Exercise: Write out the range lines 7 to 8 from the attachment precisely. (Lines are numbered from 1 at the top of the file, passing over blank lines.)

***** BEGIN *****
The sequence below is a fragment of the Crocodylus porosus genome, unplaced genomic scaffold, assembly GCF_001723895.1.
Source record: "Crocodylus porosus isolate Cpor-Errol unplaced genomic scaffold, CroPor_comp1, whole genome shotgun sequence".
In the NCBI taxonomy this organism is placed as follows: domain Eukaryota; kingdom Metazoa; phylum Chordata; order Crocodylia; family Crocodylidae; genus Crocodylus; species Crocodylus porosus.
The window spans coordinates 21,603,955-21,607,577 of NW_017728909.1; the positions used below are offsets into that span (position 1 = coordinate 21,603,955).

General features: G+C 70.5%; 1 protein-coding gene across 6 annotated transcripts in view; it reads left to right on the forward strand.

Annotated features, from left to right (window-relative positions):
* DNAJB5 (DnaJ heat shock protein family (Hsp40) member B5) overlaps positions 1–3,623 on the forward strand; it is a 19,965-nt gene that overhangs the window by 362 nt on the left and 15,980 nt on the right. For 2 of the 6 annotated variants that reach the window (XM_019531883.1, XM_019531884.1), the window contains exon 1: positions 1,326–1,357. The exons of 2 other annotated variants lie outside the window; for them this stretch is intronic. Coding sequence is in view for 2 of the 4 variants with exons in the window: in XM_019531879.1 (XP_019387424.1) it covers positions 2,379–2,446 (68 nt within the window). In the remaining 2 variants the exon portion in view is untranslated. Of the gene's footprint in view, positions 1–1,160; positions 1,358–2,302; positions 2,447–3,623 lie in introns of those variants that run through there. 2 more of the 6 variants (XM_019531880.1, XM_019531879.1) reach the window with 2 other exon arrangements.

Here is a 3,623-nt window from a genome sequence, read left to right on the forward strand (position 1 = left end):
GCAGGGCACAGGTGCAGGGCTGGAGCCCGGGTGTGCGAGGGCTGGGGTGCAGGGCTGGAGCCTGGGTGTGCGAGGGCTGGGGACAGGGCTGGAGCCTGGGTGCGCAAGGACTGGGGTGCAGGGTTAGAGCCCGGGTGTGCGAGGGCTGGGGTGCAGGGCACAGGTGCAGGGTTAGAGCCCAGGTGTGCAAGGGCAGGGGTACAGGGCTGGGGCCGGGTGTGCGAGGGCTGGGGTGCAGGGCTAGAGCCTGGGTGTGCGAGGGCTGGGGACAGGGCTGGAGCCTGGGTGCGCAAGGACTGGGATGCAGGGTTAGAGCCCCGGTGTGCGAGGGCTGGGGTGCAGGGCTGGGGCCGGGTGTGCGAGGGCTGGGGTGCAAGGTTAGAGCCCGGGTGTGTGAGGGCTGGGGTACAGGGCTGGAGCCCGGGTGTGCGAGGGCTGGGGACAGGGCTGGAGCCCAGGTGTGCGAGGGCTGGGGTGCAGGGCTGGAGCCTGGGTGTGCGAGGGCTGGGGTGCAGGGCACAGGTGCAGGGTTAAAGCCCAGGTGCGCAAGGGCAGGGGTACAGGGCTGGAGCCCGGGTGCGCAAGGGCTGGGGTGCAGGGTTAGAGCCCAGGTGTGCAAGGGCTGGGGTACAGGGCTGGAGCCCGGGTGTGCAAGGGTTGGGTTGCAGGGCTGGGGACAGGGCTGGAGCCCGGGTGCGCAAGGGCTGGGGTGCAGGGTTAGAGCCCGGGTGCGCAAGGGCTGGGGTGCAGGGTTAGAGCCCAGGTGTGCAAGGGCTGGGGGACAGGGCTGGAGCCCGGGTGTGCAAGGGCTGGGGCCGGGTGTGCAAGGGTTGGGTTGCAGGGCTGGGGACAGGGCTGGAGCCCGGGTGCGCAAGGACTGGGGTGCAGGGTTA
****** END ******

* DNAJB5 (DnaJ heat shock protein family (Hsp40) member B5) overlaps positions 1–3,623 on the forward strand; it is a 19,965-nt gene that overhangs the window by 362 nt on the left and 15,980 nt on the right. For 2 of the 6 annotated variants that reach the window (XM_019531883.1, XM_019531884.1), the window contains exon 1: positions 1,326–1,357. The exons of 2 other annotated variants lie outside the window; for them this stretch is intronic. Coding sequence is in view for 2 of the 4 variants with exons in the window: in XM_019531879.1 (XP_019387424.1) it covers positions 2,379–2,446 (68 nt within the window). In the remaining 2 variants the exon portion in view is untranslated. Of the gene's footprint in view, positions 1–1,160; positions 1,358–2,302; positions 2,447–3,623 lie in introns of those variants that run through there. 2 more of the 6 variants (XM_019531880.1, XM_019531879.1) reach the window with 2 other exon arrangements.

Here is a 3,623-nt window from a genome sequence, read left to right on the forward strand (position 1 = left end):